Moreover, the combined effect of certain phase-out provisions for high-income individuals and the additional 3.8 percent tax on net investment income could push the effective marginal tax rate on high-income individuals to nearly 41 percent. If the relevant tax rate is expected to be approximately the same for each of 2018 and 2019, consider taking advantage of various tax rules that allow taxable income or gain to be deferred, such as sales of stock to an employee stock ownership plan, like-kind exchanges, involuntary conversions, and tax-free merger and acquisition transactions.

Cash Versus Accrual Method of Accounting

Except for farming businesses and certain qualified personal service corporations, C corporations and partnerships that have a C corporation as a partner must use an accrual method of accounting if their average annual gross receipts for the three prior taxable years exceed $25 million, regardless of the type of business in which they are engaged. The annual gross receipts threshold is increased from $5 million to $25 million as a result of tax reform for tax years beginning after December 31, 2017, and expands the number of taxpayers eligible to use the overall cash method.

Furthermore, entities that are treated as tax shelters under Section 448 are prohibited from using the overall cash method and must use the overall accrual method. An exception to the required use of the accrual method pertains to C corporations and partnerships with a C corporation partner if the average annual gross receipts over the preceding three tax years are $25 million or less. So long as the companies are not tax shelters, C corporations and partnerships with a C corporation partner are permitted to use the cash method of accounting, regardless of whether the company has inventories.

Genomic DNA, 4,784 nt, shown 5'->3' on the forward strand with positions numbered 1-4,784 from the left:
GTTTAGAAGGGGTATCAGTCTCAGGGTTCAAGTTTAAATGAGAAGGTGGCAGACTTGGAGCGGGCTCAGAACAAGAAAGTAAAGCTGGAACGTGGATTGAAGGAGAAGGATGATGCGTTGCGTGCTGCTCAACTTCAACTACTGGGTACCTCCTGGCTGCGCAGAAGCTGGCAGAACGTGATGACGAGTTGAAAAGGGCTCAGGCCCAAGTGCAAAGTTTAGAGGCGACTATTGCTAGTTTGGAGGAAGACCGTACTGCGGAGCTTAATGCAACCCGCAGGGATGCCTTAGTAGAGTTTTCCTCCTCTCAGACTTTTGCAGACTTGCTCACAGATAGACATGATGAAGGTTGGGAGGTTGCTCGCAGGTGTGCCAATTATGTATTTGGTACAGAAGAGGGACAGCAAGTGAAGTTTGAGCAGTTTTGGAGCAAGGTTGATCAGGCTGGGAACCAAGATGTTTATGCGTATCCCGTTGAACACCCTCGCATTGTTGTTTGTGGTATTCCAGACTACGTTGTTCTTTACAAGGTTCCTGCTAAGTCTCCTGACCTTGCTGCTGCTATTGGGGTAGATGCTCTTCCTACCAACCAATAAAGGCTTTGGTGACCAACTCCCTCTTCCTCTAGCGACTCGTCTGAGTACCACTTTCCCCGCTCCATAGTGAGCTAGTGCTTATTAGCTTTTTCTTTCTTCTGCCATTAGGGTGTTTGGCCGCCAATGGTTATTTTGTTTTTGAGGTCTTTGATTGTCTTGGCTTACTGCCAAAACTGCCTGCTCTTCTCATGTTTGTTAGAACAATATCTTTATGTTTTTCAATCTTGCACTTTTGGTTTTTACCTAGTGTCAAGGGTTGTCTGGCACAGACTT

Pass-through entities (e.g., S corporations, partnerships, limited liability companies) that do not have inventories and that are not considered tax shelters under Section 448 are permitted to use the overall cash method of accounting and are not subject to any average annual gross receipts limitations.

Planning Suggestion: For federal income tax purposes, the use of the overall cash method may benefit taxpayers that generate accounts receivable that significantly exceed the accrued expenses and accounts payable. Because income is reported only when actually or constructively received, the cash method affords a deferral of income until such times as the accounts receivable amounts are received. Note however that taxpayers with contracts that provide for the receipt of advance payments may wish to avoid the overall cash method for this same reason. Where appropriate, accrual method taxpayers that meet the $25 million test for 2018 and beyond should consider filing an automatic Form 3115, Application for Change in Accounting Method change, to change to the overall cash method. The automatic Form 3115 must be attached to the timely filed (including extensions) federal income tax return for the year of change and a copy of the Form 3115 must be mailed to the IRS Covington, Kentucky office on or before the filing date of that return.